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We departed. He headed up the trail toward the pass and I headed down the trail to join my wife and our friend on the hike back to the trailhead. Old times and early ambitions were coursing through my head as I thought about forks in the road I’ve taken. Some with regrets, but most just are what they are. At this point in life, I’m as happy as I’m likely to be, and things have turned out pretty well. Life is our own personal version of the Pacific Crest Trail, filled with adventures on a long and wandering route through space and time.

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To see my web site, which includes photographic prints for sale, please go to LeeRentz.com (just ask me to email you a small version of a particular photograph you like if you can’t find it on the site; my website is not up to date). 

To see thousands of my photographs in large file sizes for use in magazines or other printed materials or electronic media, go to my PhotoShelter Website.

OLYMPIC NATIONAL FOREST: Marmot Pass in the Olympic Mountains

July 16, 2013

Marmot_Pass-87Our tent on a ridge, with Warrior Peak and Mount Constance and the incredible starry sky in the distance

3,800′ of vertical gain. Yes, 3,800′. With a full backpack, in about 5.8 miles. It was an exhausting climb–especially the last 300 vertical feet, which had the steepest pitch. But we did it!

Yes, we knew Marmot Pass was a difficult hike, since we had done it once–23 years ago. We had vowed not to do it again, because we remembered the difficult hike, and the rainy night at Camp Misery, about 4.5 miles in. Oh, did I say Camp Misery? I meant Camp Mystery, as in: it’s mysterious why anyone would want to camp there, in a tangle of dark trees that still sport the stink of decades-ago campfires.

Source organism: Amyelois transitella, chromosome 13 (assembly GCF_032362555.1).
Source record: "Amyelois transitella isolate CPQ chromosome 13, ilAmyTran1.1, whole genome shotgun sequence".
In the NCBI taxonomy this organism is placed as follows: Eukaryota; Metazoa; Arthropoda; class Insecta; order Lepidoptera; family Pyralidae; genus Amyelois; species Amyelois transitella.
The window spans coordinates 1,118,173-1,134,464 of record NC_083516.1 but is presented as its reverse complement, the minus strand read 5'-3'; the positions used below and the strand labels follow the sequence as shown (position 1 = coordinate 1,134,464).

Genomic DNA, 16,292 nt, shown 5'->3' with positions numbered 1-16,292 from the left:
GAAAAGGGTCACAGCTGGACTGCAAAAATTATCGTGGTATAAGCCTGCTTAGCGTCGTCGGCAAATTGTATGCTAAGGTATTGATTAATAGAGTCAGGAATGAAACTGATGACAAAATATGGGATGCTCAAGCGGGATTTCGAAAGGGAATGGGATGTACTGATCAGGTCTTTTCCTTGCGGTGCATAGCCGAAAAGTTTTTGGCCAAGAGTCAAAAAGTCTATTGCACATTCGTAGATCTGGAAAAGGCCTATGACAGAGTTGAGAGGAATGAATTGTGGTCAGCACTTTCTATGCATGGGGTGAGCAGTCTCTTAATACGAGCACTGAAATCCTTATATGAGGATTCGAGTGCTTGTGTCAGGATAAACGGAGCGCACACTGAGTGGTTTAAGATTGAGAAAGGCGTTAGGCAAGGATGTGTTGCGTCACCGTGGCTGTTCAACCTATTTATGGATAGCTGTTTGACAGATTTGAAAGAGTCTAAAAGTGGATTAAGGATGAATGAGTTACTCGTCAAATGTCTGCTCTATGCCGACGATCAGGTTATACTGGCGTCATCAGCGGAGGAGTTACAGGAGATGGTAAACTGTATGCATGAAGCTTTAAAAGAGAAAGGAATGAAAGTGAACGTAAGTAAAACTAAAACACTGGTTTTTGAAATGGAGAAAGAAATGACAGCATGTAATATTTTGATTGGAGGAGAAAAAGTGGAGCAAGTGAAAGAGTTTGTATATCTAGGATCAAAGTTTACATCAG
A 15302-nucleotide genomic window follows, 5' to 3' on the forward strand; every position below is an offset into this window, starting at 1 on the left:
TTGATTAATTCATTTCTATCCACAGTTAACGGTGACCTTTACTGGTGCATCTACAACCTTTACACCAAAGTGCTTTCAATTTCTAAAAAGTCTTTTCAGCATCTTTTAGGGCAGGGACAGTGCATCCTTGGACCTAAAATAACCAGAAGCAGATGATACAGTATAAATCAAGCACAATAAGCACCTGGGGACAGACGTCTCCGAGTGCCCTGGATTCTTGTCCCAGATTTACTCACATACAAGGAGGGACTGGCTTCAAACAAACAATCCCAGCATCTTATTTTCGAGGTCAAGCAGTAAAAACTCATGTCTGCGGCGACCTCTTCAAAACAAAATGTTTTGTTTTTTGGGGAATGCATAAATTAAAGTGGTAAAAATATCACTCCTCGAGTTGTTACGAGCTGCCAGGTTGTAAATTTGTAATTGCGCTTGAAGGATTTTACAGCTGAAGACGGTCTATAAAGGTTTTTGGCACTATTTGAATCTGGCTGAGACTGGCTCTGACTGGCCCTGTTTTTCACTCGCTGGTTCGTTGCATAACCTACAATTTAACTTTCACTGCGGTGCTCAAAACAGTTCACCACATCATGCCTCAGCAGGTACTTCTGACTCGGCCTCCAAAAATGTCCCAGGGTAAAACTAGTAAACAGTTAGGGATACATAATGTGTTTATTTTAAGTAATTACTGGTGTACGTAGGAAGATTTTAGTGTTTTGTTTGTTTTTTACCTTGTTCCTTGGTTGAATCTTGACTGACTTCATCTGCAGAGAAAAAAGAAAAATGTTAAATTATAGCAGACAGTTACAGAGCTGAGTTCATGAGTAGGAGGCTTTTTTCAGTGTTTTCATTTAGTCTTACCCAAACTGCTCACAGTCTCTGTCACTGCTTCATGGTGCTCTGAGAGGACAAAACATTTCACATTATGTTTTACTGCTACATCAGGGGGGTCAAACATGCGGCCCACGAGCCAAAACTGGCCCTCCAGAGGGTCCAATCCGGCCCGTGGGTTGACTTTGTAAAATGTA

Marmot_Pass-254Picking Wild Strawberries at the trailhead

We arrived at the trailhead at about 10:00 a.m. on a Saturday morning, thankful for the spider web of logging roads that gets hikers closer to the pass than would have been the case decades ago. We pulled on our hiking boots, adjusted our packs, hung the trailhead pass from the rear-view mirror, then walked over to the bulletin board to sign in, where we read the standard warnings about fire and cougars and bears. Oh my.

Marmot_Pass-259The Big Quilcene River cascades quickly from the Olympic Mountains

There were four of us on the trip, with three of us training for the steep ascent into The Enchantments in about three weeks. We started up the trail, light in heart if not in load. My pack and camera gear weighed 45 lbs., which is about 12 lbs. lighter than I will carry in The Enchantments. (Note to myself: remember to pack the Ibuprofen for that trip.)

For the first several miles, the trail parallels the raging and beautiful Big Quilcene River as it tumbles down toward Puget Sound from the steep eastern slope of the Olympics. This area is a real tangle of fallen trees, but the WTA (Washington Trails Association) volunteers recently did a great job on this section of the trail, cutting huge trees that had fallen across the trail and improving drainage with some innovative techniques.